The Oslo process: An Israeli choice
by Daniel Pipes
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Through seven years of the Oslo process, one issue keeps coming up: Are Israel's concessions the result of its own sovereign decisions, or are they due to US government pressure? Now, as the Clinton administration enters its final lap, a definitive answer is finally at hand.
It was pretty clear from the start that the decisions were made in Israel; sure, American politicians appreciate the giveaways, but they do not demand them. Symbolically, the diplomacy got started in the cool woods of Norway, far from madding Washington and without even any American knowledge.
Also, as Aaron Miller of the State Department points out, the US government gets involved not of its own volition but at the request of Israeli politicians. In September 1996, widespread Palestinian violence followed the opening of a Temple Mount tunnel and saw prime minister Binyamin Netanyahu rush to Washington to engage the Americans in solving this problem.
Recently, it was Prime Minister Barak who pressed President Clinton to convene the Camp David II summit; and it was Barak's insistence that the president offer "bridging proposals" that explains the current flurry of diplomacy.
The amazing prospect of a caretaker prime minister, one lacking any sort of parliamentary or public mandate, and relying on speed diplomacy to solve his country's deepest problems in advance of an election, further confirms where the diplomatic initiative is coming from - namely, Israel.
Ehud Olmert, the mayor of Jerusalem, got it right: "The initiative to divide Jerusalem is not the fruit of American pressure but the fruit of Barak's own capitulation."
The idea that Washington pressures Israel to make concessions has some grounding in reality - it just happens to be out of date.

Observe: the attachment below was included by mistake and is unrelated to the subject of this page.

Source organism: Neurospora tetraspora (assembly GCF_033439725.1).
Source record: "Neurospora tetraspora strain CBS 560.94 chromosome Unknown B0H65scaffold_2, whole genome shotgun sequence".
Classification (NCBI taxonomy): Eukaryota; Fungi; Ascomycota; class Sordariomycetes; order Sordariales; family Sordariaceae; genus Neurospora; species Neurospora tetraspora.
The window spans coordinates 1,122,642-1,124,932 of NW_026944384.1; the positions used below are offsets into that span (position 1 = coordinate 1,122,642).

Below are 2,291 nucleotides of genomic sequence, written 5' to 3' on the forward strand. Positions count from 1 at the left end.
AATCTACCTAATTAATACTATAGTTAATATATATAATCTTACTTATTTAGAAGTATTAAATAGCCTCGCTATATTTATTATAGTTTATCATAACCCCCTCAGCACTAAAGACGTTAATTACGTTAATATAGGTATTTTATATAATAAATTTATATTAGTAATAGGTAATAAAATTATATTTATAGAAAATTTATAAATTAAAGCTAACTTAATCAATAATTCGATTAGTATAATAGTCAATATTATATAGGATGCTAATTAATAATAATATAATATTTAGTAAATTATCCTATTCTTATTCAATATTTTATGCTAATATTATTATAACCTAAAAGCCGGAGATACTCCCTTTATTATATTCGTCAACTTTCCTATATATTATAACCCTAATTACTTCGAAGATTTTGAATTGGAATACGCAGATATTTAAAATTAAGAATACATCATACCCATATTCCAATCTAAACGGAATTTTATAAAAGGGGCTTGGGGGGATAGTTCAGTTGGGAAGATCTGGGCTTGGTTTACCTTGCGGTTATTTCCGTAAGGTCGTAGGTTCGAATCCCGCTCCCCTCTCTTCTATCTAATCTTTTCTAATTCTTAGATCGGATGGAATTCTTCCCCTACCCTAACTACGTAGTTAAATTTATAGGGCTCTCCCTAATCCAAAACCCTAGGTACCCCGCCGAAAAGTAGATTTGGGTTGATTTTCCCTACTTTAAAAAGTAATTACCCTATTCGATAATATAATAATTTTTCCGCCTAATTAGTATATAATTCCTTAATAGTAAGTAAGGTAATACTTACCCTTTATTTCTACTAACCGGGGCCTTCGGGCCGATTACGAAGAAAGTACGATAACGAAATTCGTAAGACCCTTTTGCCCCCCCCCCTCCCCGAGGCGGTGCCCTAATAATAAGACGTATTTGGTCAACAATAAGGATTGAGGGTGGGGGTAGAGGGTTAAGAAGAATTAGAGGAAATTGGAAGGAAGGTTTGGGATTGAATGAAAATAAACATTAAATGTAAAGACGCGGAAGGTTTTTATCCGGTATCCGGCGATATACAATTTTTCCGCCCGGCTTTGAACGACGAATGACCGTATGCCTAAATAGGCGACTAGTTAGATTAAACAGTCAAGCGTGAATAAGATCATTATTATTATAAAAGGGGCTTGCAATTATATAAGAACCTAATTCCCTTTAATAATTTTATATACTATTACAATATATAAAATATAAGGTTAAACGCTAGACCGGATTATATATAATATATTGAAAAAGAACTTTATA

The American "land for peace" policy that emerged in the aftermath of Israel's victory in 1967 was for 20 years (1973-93) a source of tension with Israel. During that period, Arab states and the Palestinians, understanding this was a prerequisite to the voluntary return of lands they had lost in 1967, increasingly talked about "peace" with Israel.
At the same time, Israelis suspected the sincerity of their statements, which were usually issued through gritted teeth, in English, freighted with conditions and angry demands. Washington pressed a reluctant Israel to accept those statements as valid, and to respond by turning over land in exchange.
Then came a historic shift. In 1992, Yitzhak Rabin came to office intent on trading the territories for peace agreements. His intensive efforts notwithstanding, he managed no land-for-peace exchange. Rabin concluded that persisting in this approach would leave Israel without agreements and with the territories he was trying to unload.
So, as Douglas Feith points out, Rabin tried something very different: "Seeing that he could not insist on a secure peace while bringing the occupation to a prompt end, Rabin decided, fatefully, that the latter took priority." In other words, he began a policy of unilateral withdrawal, which yet remains in effect.
With this shift, the government of Israel effectively abandoned its old worries and adopted the carefree American approach. Out went two decades of doubts; in came a willingness to ignore Arab statements and actions. Which brings us to the present and the strong, autonomous Israeli desire for paper agreements, independent of US pressure.
For those skeptical of the Oslo process, it is consoling to blame Israel's downward spiral of the past seven years on Americans. For one, this implies that the old Israeli spirit is still alive, submerged somewhere under American demands. For another, it suggests that a change in Washington could lead to improved Israeli policies.
But these cheery illusions can no longer be indulged. Reality must be faced. Israelis are making their own choices and forging their own destiny.
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